The South African Maritime Safety Authority (SAMSA) investigation into the near sinking of the small passenger vessel “Thandi”, on 15 September 2017, has been completed. Robben Island Museum (RIM), who charted the ferry to transport passengers to and from the Island, has commended SAMSA on their detailed and swift investigation.

“The report has helped us evaluate our current safety procedures and to provide an even better and safer experience for all the visitors to the Island,” says Mava Dada, Chief Executive Officer (CEO) of RIM. “Safety is and always has been our main priority. Based on the learnings highlighted in the report and our own internal assessment, we will be implementing a number of additional safety measures to further improve the current safety protocols,” adds Dada.

One of the key drivers that led to the incident was as a result of the weather conditions. To take even further precautions to the current weather assessment, RIM will install additional wind monitoring equipment on the Island so that actual wind conditions can be monitored in Cape Town and at Robben Island. RIM will also be appointing a Harbour Master for Murray’s Bay Harbour at Robben Island.  RIM will ensure and insist that all ferries are fitted with wind monitoring equipment, which will also be frequently monitored during trips.

As an additional precaution, RIM has updated its systems and processes for the monitoring of weather conditions and weather warnings. Steps have been taken to improve the frequency and quality of reports as well as the interactions with masters with regard to weather conditions. RIM are engaging with Transet National Port Authority to agree on added reporting processes.

Over and above the existing regulatory framework, which RIM already complies with, RIM will carry out additional assessments of all their vessels serving Robben Island; this is to affirm their suitability for continued operations, and to enhance safety measures as well as add to the comfort of passengers and crew.  These additional restrictions will apply to both the current vessels and any future vessels that RIM may engage or operate.

RIM will carry out further investigation into the type and characteristics of vessels that are sustainable, reliable and comfortable to provide a consistent passenger and crew experience in the unpredictable and sometimes severe weather conditions of Cape Town. RIM is determined to ensure that the vessels serving Robben Island are of a type, size and condition that supports the provision of a reliable, safe, comfortable and world class service to visitors.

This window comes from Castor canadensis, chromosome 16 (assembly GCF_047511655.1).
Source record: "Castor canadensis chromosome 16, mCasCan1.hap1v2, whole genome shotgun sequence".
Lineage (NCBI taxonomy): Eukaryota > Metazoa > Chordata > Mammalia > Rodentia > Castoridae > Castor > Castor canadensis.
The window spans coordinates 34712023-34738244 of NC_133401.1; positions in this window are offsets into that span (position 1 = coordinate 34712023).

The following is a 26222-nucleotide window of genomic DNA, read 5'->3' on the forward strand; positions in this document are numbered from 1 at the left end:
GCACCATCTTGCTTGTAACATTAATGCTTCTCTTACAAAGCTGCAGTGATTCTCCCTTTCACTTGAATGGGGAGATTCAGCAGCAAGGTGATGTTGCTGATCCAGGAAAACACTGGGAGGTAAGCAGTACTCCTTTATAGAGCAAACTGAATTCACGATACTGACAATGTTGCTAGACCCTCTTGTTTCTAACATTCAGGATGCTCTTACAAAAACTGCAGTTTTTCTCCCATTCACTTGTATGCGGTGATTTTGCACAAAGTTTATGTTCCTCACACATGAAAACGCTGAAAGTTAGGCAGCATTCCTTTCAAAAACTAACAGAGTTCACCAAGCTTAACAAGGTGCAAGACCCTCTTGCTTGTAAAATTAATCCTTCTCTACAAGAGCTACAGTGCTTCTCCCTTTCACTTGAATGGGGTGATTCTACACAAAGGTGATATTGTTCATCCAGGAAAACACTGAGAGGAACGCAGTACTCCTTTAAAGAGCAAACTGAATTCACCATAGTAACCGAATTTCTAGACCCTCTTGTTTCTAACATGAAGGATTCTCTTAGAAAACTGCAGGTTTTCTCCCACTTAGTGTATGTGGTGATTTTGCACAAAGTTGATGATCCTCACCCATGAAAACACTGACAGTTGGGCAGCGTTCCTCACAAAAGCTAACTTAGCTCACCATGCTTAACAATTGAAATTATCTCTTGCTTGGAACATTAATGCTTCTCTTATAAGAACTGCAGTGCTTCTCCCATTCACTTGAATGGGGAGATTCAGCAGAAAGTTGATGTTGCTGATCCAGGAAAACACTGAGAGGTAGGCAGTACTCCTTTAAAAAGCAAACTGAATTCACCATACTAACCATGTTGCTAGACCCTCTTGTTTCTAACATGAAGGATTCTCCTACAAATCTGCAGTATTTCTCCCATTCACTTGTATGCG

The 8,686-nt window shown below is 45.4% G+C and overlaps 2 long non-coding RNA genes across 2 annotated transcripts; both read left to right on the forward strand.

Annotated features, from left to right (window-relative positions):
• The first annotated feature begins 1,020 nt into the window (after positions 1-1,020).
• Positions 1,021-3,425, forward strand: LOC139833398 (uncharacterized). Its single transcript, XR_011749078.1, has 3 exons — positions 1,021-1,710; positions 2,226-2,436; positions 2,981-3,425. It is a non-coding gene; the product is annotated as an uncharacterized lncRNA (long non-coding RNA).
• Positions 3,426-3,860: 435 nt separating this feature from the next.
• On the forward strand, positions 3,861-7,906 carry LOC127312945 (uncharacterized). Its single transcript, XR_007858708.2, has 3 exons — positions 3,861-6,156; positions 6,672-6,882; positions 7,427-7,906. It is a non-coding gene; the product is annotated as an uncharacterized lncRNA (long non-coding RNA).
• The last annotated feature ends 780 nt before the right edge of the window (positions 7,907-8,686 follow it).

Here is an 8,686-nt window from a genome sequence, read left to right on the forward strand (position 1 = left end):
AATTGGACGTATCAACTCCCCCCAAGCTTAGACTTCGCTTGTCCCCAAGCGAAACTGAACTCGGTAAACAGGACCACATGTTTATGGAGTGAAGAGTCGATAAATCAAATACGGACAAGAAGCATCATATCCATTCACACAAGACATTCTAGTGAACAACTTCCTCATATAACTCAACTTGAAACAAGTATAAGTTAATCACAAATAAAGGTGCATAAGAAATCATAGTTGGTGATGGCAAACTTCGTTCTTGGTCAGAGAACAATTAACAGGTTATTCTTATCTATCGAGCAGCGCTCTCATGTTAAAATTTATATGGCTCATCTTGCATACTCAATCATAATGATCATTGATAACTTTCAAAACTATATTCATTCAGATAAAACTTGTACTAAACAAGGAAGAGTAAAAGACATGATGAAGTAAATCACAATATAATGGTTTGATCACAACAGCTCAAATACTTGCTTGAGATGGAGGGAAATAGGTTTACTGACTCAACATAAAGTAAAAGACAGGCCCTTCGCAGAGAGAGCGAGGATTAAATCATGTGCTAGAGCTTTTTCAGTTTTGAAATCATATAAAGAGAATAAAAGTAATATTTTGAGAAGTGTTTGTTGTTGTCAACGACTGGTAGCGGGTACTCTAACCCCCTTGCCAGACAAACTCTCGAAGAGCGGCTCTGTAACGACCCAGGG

There are a number of improvements and changes that RIM have already implemented. Visitors to and from the Island are scanned prior to the commencement of every voyage. Each visitor needs to show identification when boarding a ferry, a similar process as to when you board an aeroplane.

“We recognise and commend the recommendations made by SAMSA with regards to the possible changes to the regulations and legislation relating to passenger ferry operations, which will play a significant role in ensuring both higher quality vessels, as well as improved quality of operations.

“We assure visitors to Robben Island that the measures already in place, and the updated safety measures now being implemented are such that visitors are assured of the best possible safety standards on all our vessels,” concludes Dada.

‘’On the 15th September 2017 the small passenger vessel “Thandi”, a third party owned and operated vessel chartered by RIM to ferry passengers, took on water after departure from Robben Island, resulting in difficulties which prompted the master to request urgent assistance from emergency services, with the ultimate safe evacuation of all passengers and crew. All passengers and crew were safely transported back to Cape Town.

Thandi is not currently in commission.

For more information on Robben Island and daily tours, please visit www.robben-island.org.za